What side effects can this medication cause?

Kerlone may cause side effects. Tell your doctor if any of these symptoms are severe or do not go away:

  • extreme tiredness
  • difficulty falling asleep or staying asleep
  • unusual dreams
  • heartburn
  • nausea
  • diarrhea
  • joint pain
  • decreased sexual ability in men
  • cold hands and feet
  • numbness, burning, or tingling in the arms, legs, hands, or feet
  • rash

Some side effects can be serious. If you experience any of these symptoms, call your doctor immediately:

  • difficulty breathing, especially during activity or when lying down
  • swelling of the arms, hands, feet, ankles, or lower legs
  • unexplained weight gain
  • fast, slow, pounding, or irregular heartbeat
  • chest pain

Kerlone may cause other side effects. Call your doctor if you have any unusual problems while taking this medicine.

If you experience a serious side effect, you or your doctor can submit a report online to the Food and Drug Administration’s (FDA) MedWatch Adverse Event Reporting program ( or by phone (1-800-332-1088).

What should I know about storage and disposal of this medication?
Keep this medicine in the container it came in, tightly closed, and out of the reach of children. Store at room temperature and away from excess heat and moisture (not in the bathroom).

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Unnecessary medications must be disposed of in special ways to ensure that pets, children, and others cannot consume them. However, you should not flush this medicine down the toilet. Instead, the best way to dispose of your medications is through a drug take-back program. Talk to your pharmacist or contact your local garbage / recycling department to find out about take-back programs in your community. Check out the FDA drug safe disposal website ( for more information if you do not have access to a take-back program.

It is important to keep all medicines out of the sight and reach of children, since many containers (such as those containing weekly pills and those for eye drops, creams, patches and inhalers) are not child-resistant and small children can easily open them. To protect young children from poisoning, always close the safety caps and immediately place the medicine in a safe place, one that is upright and out of their sight and reach.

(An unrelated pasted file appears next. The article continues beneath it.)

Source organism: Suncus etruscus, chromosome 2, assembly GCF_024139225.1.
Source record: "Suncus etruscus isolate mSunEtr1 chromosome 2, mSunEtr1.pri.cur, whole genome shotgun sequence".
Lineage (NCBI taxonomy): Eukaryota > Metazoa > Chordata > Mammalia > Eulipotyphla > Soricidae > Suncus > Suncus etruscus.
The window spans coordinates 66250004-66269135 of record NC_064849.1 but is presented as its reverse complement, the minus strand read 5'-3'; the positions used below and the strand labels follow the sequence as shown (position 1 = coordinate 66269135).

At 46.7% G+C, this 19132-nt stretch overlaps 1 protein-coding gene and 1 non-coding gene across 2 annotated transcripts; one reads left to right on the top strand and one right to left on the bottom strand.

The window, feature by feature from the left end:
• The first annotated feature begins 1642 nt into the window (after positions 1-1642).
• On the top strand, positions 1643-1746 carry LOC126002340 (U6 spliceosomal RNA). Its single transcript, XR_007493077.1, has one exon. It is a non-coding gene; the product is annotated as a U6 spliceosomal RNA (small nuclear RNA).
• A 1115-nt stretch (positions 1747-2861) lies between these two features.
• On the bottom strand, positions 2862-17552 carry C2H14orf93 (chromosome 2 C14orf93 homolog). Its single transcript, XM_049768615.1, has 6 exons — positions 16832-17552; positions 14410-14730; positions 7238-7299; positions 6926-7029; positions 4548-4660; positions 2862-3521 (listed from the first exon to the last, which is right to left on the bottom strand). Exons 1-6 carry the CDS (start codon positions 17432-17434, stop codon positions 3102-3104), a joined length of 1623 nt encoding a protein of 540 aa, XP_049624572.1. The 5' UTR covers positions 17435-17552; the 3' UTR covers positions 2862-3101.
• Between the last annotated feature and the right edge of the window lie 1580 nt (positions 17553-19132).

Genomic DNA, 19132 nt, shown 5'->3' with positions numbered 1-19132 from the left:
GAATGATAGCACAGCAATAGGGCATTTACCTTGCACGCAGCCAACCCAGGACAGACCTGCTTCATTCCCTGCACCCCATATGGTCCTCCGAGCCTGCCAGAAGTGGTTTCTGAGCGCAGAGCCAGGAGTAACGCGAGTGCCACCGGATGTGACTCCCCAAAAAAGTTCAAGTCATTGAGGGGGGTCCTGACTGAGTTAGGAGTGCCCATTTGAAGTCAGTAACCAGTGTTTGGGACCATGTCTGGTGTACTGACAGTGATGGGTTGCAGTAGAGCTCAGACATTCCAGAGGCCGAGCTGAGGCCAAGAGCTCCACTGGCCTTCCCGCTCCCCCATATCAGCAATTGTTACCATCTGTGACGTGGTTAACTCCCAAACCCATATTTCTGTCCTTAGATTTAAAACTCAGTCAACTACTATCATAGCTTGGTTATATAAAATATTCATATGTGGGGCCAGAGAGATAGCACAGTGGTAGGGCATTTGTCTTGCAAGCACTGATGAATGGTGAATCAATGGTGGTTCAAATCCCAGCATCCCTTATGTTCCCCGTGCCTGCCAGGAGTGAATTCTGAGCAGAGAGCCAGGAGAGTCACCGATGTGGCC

In case of emergency/overdose
In case of overdose, call the poison control helpline at 1-800-222-1222. Information is also available online at If the victim collapsed, had a seizure, has trouble breathing, or cannot wake up, immediately call 911 for emergency services.

Symptoms of overdose may include:

  • difficulty breathing, especially during activity or when lying down
  • swelling of the arms, hands, feet, ankles, or lower legs
  • unexplained weight gain
  • chest pain
  • fast, pounding, slow, or irregular heartbeat

What other information should I know?
Keep all your appointments with your doctor.

Before you are tested for glaucoma (increased pressure in the eyes that can lead to vision loss), tell your doctor and technician that you are taking Kerlone.

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Do not let anyone else take your medicine. Ask your pharmacist any questions you have about refilling your prescription.

It is important that you keep a written list of all prescription and over-the-counter (over-the-counter) medications you are taking, as well as any products such as vitamins, minerals, or other dietary supplements. You should take this list with you every time you visit a doctor or if you go into hospital. It is also important information to take with you in case of emergencies.

Brand Names

  • Kerlone®

Disclaimer: DrLinex has made every effort to ensure that all information is factually accurate, comprehensive and up-to-date. However, this article should not be used as a licensed health care professional’s choice of knowledge and expertise. You should always consult your doctor or other health care professional before taking any medication. The information given here is subject to change and it has not been used to cover all possible uses, directions, precautions, warnings, drug interactions, allergic reactions or adverse effects. The lack of warning or other information for any drug does not indicate that the combination of medicine or medication is safe, effective or appropriate for all patients or all specific uses.